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How Far To Travel


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#16 nysusan

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Posted 06 December 2006 - 09:44 AM


Now, now. I lived for quite a while in the Hamptons. For us, Patchogue was the Big Apple.

I don't mean to demean Patchogue, bart, but it is not possible to get a decent latte there.


Perhaps not possible to get a decent latte but possible to get surprisingly good Italian food at the restaurant right next to the theater!

I love the RB so Iíve thought about trying to put together a trip to London to see them but havenít been able to pull that off yet. However I do travel quite frequently to see ballet, sometimes combining it with family visits and sometimes not.

I grew up with ballet in the late 60ís early 70ís when NY was the center of the ballet universe (or so it seemed) and Iím still not quite accustomed to the idea that great companies like the RB, Danish RB, Bolshoi & Kirov do North American tours and skip NY. So Iíve been traveling a lot recently to see them in Boston, DC, Chicago and LA. I also have family in South Florida and occasionally have been able to see the Miami City Ballet when I visit.

I guess LA has been the farthest Iíve traveled to see a performance and Patchogue the closest, however the trip to LA was definitely easier than the trip to Patchogue and probably cheaper than some of my trips to DC. The longest travel to performance ratio was last month when I traveled to and from Boston the same day to catch Pavlenko/Zelensky in a Kirov Swan Lake matinee. It was appx 8 hours of travel for a 3 hour performance and I spent the whole trip out thinking how insane I was for was doing it Ė especially since Iíd seen Pavlenko in Swan Lake the previous week (in Chicago, visiting my family). Then, when I got there I was privileged to see one of the most touching Swan Lakes Iíve ever witnessed, and immediately decided that it was well worth 8 hours of travel time. Iíd do it again in a heartbeat.

Right now Iím planning trips to DC for Obtraztsovaís Juliet and possibly for Osipovaís DQ and Krysanovaís Cinderella (if the Kennedy center ever posts the Bolshoiís casting so I can see if those dancers are even scheduled for the trip). So Iíd say that how far to travel and how many performances to see on a trip depend solely on your budget and taste for travel.


Oh yes, I forgot to mention that Iíve also had the pleasure of meeting fellow BT posters just about everywhere Iíve gone Ė a lovely bonus!

#17 carbro

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Posted 06 December 2006 - 09:47 AM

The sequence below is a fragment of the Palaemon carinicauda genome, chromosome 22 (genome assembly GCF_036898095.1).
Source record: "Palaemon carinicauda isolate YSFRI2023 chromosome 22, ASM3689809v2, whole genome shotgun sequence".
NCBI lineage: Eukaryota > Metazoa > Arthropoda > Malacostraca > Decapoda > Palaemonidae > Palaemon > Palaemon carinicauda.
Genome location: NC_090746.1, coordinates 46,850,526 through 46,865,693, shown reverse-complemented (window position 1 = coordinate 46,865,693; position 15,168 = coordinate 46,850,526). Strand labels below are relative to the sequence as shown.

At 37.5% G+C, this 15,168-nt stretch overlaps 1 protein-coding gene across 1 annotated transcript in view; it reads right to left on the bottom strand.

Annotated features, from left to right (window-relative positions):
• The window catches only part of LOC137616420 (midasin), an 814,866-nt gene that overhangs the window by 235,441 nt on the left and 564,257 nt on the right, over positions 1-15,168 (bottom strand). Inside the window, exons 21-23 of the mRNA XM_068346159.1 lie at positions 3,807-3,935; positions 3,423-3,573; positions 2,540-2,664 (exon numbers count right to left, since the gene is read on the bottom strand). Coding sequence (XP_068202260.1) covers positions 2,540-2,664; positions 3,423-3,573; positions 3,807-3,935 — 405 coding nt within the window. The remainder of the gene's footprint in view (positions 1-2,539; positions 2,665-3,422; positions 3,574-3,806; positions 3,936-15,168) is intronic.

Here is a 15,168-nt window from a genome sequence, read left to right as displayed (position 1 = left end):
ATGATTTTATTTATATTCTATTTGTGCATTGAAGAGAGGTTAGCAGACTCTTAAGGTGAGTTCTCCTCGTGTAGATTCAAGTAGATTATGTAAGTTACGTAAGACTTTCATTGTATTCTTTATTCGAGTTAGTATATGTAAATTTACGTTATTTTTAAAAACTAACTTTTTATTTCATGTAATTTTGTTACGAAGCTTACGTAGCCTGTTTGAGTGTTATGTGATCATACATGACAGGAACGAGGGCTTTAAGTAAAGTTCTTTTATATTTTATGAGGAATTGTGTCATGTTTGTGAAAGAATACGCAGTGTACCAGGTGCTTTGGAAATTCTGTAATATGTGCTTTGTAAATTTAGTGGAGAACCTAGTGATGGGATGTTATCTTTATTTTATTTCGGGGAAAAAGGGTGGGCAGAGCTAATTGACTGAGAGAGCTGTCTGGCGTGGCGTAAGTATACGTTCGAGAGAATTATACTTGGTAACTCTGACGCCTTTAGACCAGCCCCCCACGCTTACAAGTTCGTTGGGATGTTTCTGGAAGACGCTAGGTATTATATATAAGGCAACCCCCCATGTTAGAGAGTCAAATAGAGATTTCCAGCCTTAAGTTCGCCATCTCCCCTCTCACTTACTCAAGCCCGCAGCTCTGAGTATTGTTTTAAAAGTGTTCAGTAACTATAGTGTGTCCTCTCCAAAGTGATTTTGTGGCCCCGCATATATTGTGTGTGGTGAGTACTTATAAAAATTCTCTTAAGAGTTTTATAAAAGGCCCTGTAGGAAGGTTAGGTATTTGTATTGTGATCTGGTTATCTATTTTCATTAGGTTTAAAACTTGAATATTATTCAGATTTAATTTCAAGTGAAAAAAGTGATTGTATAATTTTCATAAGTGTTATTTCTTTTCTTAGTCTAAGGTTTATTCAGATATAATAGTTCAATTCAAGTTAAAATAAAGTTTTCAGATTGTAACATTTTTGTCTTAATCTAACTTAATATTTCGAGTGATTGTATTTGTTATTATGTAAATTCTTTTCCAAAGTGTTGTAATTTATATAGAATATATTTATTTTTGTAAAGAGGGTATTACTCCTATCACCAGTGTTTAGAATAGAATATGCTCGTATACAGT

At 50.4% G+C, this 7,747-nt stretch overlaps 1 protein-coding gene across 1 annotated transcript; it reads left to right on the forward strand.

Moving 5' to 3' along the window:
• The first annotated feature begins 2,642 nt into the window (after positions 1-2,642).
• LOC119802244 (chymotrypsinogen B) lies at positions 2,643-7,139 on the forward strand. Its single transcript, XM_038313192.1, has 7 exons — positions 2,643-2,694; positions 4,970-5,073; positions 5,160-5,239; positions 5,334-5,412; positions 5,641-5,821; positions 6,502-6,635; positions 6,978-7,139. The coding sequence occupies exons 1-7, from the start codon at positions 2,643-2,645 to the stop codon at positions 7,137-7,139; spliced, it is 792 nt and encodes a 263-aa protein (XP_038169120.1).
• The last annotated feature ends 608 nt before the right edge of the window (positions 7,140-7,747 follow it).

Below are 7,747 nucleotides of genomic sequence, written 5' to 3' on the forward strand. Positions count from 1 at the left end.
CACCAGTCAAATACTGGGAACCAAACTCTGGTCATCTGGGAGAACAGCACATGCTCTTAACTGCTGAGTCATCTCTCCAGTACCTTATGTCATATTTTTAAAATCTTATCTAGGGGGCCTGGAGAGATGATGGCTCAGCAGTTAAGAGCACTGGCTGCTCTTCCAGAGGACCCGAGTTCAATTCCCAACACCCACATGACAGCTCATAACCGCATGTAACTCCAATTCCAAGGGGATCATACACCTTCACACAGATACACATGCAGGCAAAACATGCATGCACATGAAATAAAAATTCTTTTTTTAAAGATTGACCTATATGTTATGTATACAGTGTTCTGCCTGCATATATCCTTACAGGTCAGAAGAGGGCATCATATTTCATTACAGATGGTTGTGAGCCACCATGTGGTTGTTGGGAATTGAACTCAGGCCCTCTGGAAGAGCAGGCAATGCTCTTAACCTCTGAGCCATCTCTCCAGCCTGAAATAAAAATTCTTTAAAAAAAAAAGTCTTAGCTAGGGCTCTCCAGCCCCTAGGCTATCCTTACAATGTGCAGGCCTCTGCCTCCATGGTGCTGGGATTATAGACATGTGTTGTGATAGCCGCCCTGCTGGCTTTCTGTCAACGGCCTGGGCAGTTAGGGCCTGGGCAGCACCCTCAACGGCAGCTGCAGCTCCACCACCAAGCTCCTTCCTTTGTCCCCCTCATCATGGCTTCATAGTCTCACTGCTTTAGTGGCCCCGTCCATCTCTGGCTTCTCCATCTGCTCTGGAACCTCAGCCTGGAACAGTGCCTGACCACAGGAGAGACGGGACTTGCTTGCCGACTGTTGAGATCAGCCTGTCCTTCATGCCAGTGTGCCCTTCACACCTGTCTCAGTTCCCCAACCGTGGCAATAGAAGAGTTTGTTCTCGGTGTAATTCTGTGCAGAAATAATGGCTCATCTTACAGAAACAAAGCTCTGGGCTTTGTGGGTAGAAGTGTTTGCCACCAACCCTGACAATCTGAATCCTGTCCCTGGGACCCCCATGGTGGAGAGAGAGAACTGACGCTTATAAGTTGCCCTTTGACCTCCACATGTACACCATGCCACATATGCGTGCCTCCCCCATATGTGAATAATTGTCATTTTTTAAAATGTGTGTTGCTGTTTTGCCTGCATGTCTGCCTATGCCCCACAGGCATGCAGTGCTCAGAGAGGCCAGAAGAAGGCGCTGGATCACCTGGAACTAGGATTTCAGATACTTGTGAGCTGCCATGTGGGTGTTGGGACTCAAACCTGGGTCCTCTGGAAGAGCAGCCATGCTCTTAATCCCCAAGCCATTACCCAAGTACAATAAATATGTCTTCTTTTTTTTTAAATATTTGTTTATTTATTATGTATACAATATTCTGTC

. . . [A]fter all, considering that birdwatchers will travel to a remote jungle at the end of the world just for the chance to maybe catch sight of a rare bird species, our chances are much higher to get to see what we expect!

And we suffer fewer insect bites! :mad:

#18 volcanohunter

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Posted 06 December 2006 - 02:22 PM

I'll admit to tailoring my travel plans to fit in the ballet. I was born in New York and have lots of family there, but I don't visit the city unless there's some worthwhile dance to see. (Apologies to my relations!) The same goes for overseas travel. If I see a particularly happy combination of ballet and opera productions in a given city, I plan my vacation to fit it in.

#19 Andre Yew

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Posted 08 December 2006 - 05:37 PM

I've travelled a bit just to see ballet, too. Last year included trips to DC to see the Royal Ballet's Sleeping Beauty (3 performances), Boston to see Boston Ballet's La fille mal garde (4 or 5 performances), Seattle to catch PNB's opening performances, and a business trip to San Francisco that let me see a mixed rep and Sylvia, as well as a trip for their Stern Grove performance. I also drive quite a bit to Los Angeles and Orange County to see touring groups that come through. That's about a 1.5- to 2-hour one-way drive.

--Andre

#20 GWTW

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Posted 10 December 2006 - 02:41 PM

A lot depends of course on people's personal circumstances. In the past I was able to tailor short trips to London and Paris around ballet - a matter both of geography and family. I'm sure I will pick up ballet travel again - in about twenty years or so. :)
That said, later this month my husband and I have the opportunity to spend a night together away from the children - the first time we will have done this in over three years (and the first time away from the younger one)!! There was absolutely no deliberation about where to go (we're in Philly) and what to do that evening. NYCB, here we come.

#21 4mrdncr

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Posted 12 December 2006 - 01:10 PM

Ok, my average seems to be 4 hours one way (8hrs for a round-trip). When I lived in about 25 miles northwest of Tokyo, I had to drive to the train station and then take 3 trains to get to the city. So sometimes it was fast, sometimes not, and sometimes Shinjuku was having riots and it got even more fun trying to find a taxi to drive us home.

In the States, besides the 4hr roundtrip drive to Boston to see BB, I've flown back and forth to LA to see ABT at the Music Center or OCPAC. (And Kings of Dance last February, followed by the 8hr roundtrip drive to see them in NYC the following weekend--long story there.) I had relatives in CA so could save on hotels, but not recently. I now do the 4+ hours each way into NYC to see NYCB or ABT. If it's an evening performance, and there are no more late bus/trains home, I then must splurge on a ridiculous priced hotel room or go cheap at the Y. Which brings up the question of funding--it usually costs me about a week's pay to see 1-2 performances in NYC between tickets/hotel/transportation costs.

The last time I was in London (mid '80's) I made sure to catch the RB in R&J, and have never forgotten it.

Perhaps the most extravagent thing I've done recently (November), is to endure the 8+hr roundtrip in a single day for an 11-minute performance in NYC. I am SO very grateful for that experience and will NEVER forget the kindness of those who made it so.